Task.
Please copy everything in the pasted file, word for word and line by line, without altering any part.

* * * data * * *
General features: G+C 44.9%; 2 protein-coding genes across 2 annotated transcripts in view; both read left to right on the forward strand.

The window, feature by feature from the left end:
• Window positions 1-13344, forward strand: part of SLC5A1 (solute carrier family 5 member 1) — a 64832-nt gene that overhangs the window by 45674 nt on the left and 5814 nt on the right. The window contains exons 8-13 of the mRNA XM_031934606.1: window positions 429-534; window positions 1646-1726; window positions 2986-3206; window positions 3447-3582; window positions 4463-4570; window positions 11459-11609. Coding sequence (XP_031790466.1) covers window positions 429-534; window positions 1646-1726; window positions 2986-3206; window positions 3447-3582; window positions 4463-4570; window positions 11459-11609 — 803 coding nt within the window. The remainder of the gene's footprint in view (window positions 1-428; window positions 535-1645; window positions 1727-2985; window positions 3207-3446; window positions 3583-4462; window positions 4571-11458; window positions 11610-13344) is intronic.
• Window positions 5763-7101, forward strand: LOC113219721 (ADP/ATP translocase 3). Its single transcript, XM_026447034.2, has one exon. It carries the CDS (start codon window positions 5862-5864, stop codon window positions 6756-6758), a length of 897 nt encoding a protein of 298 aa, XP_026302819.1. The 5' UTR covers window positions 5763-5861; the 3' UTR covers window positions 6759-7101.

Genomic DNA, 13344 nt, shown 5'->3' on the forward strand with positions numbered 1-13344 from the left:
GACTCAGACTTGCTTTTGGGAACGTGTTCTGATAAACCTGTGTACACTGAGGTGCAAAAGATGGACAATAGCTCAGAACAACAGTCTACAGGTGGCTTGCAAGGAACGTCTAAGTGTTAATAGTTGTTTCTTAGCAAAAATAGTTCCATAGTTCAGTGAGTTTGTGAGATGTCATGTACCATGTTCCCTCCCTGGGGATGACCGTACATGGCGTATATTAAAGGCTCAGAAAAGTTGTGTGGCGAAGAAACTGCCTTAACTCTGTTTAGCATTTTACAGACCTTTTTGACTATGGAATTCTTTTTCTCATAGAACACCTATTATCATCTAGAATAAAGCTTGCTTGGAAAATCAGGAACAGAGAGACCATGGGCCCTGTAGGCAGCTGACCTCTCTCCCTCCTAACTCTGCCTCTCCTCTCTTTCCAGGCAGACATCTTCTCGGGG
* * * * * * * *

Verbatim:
General features: G+C 44.9%; 2 protein-coding genes across 2 annotated transcripts in view; both read left to right on the forward strand.

The window, feature by feature from the left end:
• Window positions 1-13344, forward strand: part of SLC5A1 (solute carrier family 5 member 1) — a 64832-nt gene that overhangs the window by 45674 nt on the left and 5814 nt on the right. The window contains exons 8-13 of the mRNA XM_031934606.1: window positions 429-534; window positions 1646-1726; window positions 2986-3206; window positions 3447-3582; window positions 4463-4570; window positions 11459-11609. Coding sequence (XP_031790466.1) covers window positions 429-534; window positions 1646-1726; window positions 2986-3206; window positions 3447-3582; window positions 4463-4570; window positions 11459-11609 — 803 coding nt within the window. The remainder of the gene's footprint in view (window positions 1-428; window positions 535-1645; window positions 1727-2985; window positions 3207-3446; window positions 3583-4462; window positions 4571-11458; window positions 11610-13344) is intronic.
• Window positions 5763-7101, forward strand: LOC113219721 (ADP/ATP translocase 3). Its single transcript, XM_026447034.2, has one exon. It carries the CDS (start codon window positions 5862-5864, stop codon window positions 6756-6758), a length of 897 nt encoding a protein of 298 aa, XP_026302819.1. The 5' UTR covers window positions 5763-5861; the 3' UTR covers window positions 6759-7101.

Genomic DNA, 13344 nt, shown 5'->3' on the forward strand with positions numbered 1-13344 from the left:
GACTCAGACTTGCTTTTGGGAACGTGTTCTGATAAACCTGTGTACACTGAGGTGCAAAAGATGGACAATAGCTCAGAACAACAGTCTACAGGTGGCTTGCAAGGAACGTCTAAGTGTTAATAGTTGTTTCTTAGCAAAAATAGTTCCATAGTTCAGTGAGTTTGTGAGATGTCATGTACCATGTTCCCTCCCTGGGGATGACCGTACATGGCGTATATTAAAGGCTCAGAAAAGTTGTGTGGCGAAGAAACTGCCTTAACTCTGTTTAGCATTTTACAGACCTTTTTGACTATGGAATTCTTTTTCTCATAGAACACCTATTATCATCTAGAATAAAGCTTGCTTGGAAAATCAGGAACAGAGAGACCATGGGCCCTGTAGGCAGCTGACCTCTCTCCCTCCTAACTCTGCCTCTCCTCTCTTTCCAGGCAGACATCTTCTCGGGG